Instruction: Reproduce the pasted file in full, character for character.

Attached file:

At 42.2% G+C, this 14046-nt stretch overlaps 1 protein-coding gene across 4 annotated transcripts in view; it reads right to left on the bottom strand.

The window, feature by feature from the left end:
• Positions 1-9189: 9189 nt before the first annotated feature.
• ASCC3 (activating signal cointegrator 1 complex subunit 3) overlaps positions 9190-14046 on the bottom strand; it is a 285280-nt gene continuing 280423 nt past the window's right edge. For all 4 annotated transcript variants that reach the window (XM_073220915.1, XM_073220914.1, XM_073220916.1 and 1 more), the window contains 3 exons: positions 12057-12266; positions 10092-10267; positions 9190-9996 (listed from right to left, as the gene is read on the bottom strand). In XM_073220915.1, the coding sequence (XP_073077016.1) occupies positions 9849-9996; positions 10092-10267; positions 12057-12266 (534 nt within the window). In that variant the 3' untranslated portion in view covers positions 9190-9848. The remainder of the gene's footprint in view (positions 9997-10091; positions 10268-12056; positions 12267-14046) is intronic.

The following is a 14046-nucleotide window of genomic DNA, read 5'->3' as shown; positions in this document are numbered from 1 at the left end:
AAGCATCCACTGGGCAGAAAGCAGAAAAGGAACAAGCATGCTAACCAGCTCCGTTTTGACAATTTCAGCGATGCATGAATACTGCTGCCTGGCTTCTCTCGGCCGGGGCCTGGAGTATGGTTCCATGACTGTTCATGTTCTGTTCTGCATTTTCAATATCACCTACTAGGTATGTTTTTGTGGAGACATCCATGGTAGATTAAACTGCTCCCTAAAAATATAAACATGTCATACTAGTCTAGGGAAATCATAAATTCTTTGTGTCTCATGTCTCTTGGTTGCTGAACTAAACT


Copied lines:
At 42.2% G+C, this 14046-nt stretch overlaps 1 protein-coding gene across 4 annotated transcripts in view; it reads right to left on the bottom strand.

The window, feature by feature from the left end:
• Positions 1-9189: 9189 nt before the first annotated feature.
• ASCC3 (activating signal cointegrator 1 complex subunit 3) overlaps positions 9190-14046 on the bottom strand; it is a 285280-nt gene continuing 280423 nt past the window's right edge. For all 4 annotated transcript variants that reach the window (XM_073220915.1, XM_073220914.1, XM_073220916.1 and 1 more), the window contains 3 exons: positions 12057-12266; positions 10092-10267; positions 9190-9996 (listed from right to left, as the gene is read on the bottom strand). In XM_073220915.1, the coding sequence (XP_073077016.1) occupies positions 9849-9996; positions 10092-10267; positions 12057-12266 (534 nt within the window). In that variant the 3' untranslated portion in view covers positions 9190-9848. The remainder of the gene's footprint in view (positions 9997-10091; positions 10268-12056; positions 12267-14046) is intronic.

The following is a 14046-nucleotide window of genomic DNA, read 5'->3' as shown; positions in this document are numbered from 1 at the left end:
AAGCATCCACTGGGCAGAAAGCAGAAAAGGAACAAGCATGCTAACCAGCTCCGTTTTGACAATTTCAGCGATGCATGAATACTGCTGCCTGGCTTCTCTCGGCCGGGGCCTGGAGTATGGTTCCATGACTGTTCATGTTCTGTTCTGCATTTTCAATATCACCTACTAGGTATGTTTTTGTGGAGACATCCATGGTAGATTAAACTGCTCCCTAAAAATATAAACATGTCATACTAGTCTAGGGAAATCATAAATTCTTTGTGTCTCATGTCTCTTGGTTGCTGAACTAAACT